Larry & Cheryl's 2019 Travels travel blog

Crossing the Kenai River, Mt Redoubt in the right rear

Mt. Redoubt peeking above the smoke layer over the Cook Inlet

Mt. Redoubt is across the Inlet from us, the blue dot

Photo from our driver's side rear view mirror

Our photo from 2017 of Mt. Redoubt, the Volcano

Tow truck arrived instead of a Low Bed Truck

They have to disconnect the drive shaft to tow it.

Three hour tow from Soldotna to Anchorage.

We are following our coach in our Honda







Overturned pickup truck

Good Samaritans helping



Girdwood looking towards Anchorage


Wrong delivery address


Getting help backing down the curved driveway.

Today we left Kenai to travel to Seward (one side of the Kenai Peninsula to the other) about a two hour drive. As we passed through Soldotna, the next city over in less than a ½ hour of leaving, we pulled over to allow our companions to catch up after being caught by a traffic light. Started up to go again, heard a clunk, lost momentum. Luckily, we were right at a side street, so we coasted/rolled onto that street. No gears forward or reverse so assumed it was the transmission again.

Told the others to go ahead to Seward, called around and found a truck repair place in Anchorage that is authorized to work on Allison Transmissions. Called Good Sam for a rescue. I specifically requested a “low-bed” truck NOT a tow truck. Several hours later a big hook tow truck shows up. I’m freaking out, call Good Sam back and they said he was the only tow company in their “system” in the area. I reiterated the need for a low bed due to our length and weight and previous damage from a tow truck; but she stood her ground, Good Sam Policy. The tow driver was old, had a bad back, had to call someone from his garage to come help him disconnect our drive shaft.

While traveling the three hours to Anchorage we noticed the front tires of the motorhome were no longer pointed straight ahead. This had been caused by the front tires hitting the ground because of bumps on the highway because the coach was too long and heavy for the tow truck. We were forced to drive frantically around in front of him and force him to pull over to the side of the highway and make him straighten the wheels and tie off the steering wheel to prevent this from happening again. He also pulled our coach up higher and closer to his truck to lift our front end higher above the highway.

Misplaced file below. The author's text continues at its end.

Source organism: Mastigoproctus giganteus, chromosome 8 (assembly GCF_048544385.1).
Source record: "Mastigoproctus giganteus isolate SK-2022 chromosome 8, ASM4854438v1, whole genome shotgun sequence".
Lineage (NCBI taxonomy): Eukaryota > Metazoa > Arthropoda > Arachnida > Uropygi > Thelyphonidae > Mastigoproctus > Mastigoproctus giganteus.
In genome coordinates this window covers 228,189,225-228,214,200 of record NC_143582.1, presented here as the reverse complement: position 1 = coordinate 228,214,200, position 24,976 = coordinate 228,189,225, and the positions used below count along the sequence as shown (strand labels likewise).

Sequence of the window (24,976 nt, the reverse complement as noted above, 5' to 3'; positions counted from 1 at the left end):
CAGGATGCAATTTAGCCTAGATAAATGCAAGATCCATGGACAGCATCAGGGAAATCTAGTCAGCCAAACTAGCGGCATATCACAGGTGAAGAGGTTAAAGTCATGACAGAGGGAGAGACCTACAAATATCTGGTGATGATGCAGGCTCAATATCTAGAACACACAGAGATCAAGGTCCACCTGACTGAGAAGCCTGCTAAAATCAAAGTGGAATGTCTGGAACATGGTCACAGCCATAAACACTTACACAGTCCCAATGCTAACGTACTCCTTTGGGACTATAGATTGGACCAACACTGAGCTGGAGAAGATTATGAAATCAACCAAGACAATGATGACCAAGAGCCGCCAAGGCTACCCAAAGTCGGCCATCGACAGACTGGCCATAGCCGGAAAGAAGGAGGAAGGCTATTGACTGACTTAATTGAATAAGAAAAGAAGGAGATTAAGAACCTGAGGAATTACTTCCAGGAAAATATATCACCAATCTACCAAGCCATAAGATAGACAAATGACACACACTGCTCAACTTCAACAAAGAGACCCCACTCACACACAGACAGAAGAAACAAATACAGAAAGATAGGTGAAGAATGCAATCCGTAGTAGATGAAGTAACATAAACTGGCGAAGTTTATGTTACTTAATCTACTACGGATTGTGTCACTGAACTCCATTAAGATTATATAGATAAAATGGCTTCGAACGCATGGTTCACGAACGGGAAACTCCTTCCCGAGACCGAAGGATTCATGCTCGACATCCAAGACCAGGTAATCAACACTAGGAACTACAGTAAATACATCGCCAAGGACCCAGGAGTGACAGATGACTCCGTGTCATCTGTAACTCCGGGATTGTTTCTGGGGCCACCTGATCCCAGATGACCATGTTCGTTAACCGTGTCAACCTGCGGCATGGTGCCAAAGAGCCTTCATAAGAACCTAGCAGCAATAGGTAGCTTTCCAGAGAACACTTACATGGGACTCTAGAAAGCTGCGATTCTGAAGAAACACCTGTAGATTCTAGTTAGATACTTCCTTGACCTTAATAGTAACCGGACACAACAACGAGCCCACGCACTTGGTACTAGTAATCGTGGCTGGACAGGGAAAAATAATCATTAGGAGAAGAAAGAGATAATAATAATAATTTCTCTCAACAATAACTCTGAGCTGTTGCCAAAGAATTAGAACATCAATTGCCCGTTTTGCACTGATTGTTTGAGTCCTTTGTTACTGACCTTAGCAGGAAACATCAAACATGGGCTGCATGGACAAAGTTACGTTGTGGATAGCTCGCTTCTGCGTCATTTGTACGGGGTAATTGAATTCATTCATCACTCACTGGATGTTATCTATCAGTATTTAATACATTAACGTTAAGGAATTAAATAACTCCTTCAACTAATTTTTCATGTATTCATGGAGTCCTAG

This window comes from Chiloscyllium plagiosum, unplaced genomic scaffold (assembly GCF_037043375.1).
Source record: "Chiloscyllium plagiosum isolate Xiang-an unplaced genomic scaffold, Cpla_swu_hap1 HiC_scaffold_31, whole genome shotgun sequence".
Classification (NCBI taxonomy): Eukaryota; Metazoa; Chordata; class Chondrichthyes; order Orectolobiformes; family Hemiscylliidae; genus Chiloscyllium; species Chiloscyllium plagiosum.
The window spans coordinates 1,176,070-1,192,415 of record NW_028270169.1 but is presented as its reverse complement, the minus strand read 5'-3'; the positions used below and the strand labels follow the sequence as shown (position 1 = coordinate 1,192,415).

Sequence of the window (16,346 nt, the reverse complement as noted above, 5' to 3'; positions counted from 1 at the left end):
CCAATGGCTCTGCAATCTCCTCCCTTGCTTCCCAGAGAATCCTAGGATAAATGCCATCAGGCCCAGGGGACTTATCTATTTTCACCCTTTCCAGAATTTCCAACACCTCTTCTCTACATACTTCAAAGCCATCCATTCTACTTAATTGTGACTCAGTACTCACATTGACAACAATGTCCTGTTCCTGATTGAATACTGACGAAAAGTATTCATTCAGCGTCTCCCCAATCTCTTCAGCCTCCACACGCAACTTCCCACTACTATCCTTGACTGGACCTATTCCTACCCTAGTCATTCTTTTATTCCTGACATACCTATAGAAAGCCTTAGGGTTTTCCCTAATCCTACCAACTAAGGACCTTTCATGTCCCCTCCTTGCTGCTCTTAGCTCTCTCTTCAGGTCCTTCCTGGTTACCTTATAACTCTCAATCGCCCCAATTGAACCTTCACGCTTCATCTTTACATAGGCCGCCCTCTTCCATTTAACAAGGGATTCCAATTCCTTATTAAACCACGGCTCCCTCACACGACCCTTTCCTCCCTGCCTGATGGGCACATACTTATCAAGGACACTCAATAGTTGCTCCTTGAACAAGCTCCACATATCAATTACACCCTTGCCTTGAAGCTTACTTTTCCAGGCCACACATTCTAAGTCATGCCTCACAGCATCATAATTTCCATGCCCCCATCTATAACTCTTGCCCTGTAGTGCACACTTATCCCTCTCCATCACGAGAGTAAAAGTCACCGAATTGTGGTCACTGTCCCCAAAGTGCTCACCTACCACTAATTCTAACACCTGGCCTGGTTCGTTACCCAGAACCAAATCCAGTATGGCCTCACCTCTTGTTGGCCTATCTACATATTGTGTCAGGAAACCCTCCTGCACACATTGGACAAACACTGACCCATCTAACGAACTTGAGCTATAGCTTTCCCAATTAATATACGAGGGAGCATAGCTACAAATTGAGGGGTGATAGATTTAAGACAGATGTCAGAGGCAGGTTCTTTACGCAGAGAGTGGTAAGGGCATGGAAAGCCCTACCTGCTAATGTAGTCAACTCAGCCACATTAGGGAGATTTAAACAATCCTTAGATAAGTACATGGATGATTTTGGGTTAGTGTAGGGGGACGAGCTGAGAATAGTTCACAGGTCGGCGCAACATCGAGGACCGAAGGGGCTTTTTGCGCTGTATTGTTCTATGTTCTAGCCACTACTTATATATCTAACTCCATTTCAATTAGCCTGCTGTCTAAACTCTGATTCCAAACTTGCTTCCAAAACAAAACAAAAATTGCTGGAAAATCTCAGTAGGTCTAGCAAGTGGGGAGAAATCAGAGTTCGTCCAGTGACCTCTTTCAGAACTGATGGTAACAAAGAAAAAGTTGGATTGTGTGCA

Along the highway there was an accident with a pickup truck on it's side on the side of the road. People had stopped and were helping. Our tow driver pulled off the road and walked back to see if there was anything he could do to help. They had it covered.

As we neared the repair facility in Anchorage our GPS in the car said turn left and he turned right. He did pull over and we went to find out why he stopped. He had to adjust something because of some tight turns coming up. We asked if he had the right address because our GPS says it’s the other way. Grumpy old man said he has been there before, knows where he’s going.

We get to a building that is higher than the street, uphill driveway, small parking lot. The Service Writer I spoke to said we could stay overnight in the cul-de-sac of their street. This doesn’t look right. No cul-de-sac. There is a “For Sale or Lease” sign in front of this empty building. The driver was trying to call the company, using their 800 number and can’t get through the menu. I had a direct number for the Service Writer, found out that this was their OLD building, gave the driver the new address (that we had). Pacific Power Group sent someone over quickly to help. He needed help now backing down the curved driveway, and lead us to the correct location.

This backing down the curved driveway may be when the very expensive driver's side rear-view mirror was damaged. The tow driver said they would pay for that. Oh, also the bar underneath in front that holds the generator is bent, possibly from the tow truck equipment trying to pull us closer and higher in front.

It was now 7 p.m. The Service Mgr. stayed past his shift to help us. We spent the night in the street, and they will get a tow truck to pull us into a bay in the morning.

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